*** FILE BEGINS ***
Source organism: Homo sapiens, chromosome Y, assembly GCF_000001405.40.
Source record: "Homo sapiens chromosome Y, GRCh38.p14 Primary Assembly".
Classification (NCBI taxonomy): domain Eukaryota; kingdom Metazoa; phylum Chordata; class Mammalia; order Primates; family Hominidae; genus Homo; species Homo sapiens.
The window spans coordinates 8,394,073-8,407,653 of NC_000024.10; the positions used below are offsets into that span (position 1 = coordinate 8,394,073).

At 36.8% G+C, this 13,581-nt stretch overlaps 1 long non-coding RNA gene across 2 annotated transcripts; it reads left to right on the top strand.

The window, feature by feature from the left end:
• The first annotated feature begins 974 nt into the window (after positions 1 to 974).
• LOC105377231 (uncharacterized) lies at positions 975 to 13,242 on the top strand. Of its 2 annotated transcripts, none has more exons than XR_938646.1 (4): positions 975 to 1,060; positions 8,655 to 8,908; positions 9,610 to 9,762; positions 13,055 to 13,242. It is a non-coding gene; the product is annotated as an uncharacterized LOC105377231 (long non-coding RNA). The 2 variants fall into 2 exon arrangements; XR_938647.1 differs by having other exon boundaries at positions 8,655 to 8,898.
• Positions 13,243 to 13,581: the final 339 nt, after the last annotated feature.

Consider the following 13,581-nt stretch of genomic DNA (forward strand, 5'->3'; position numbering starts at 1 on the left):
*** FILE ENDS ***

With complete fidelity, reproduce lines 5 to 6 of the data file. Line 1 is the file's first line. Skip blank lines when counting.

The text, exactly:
At 36.8% G+C, this 13,581-nt stretch overlaps 1 long non-coding RNA gene across 2 annotated transcripts; it reads left to right on the top strand.

The window, feature by feature from the left end: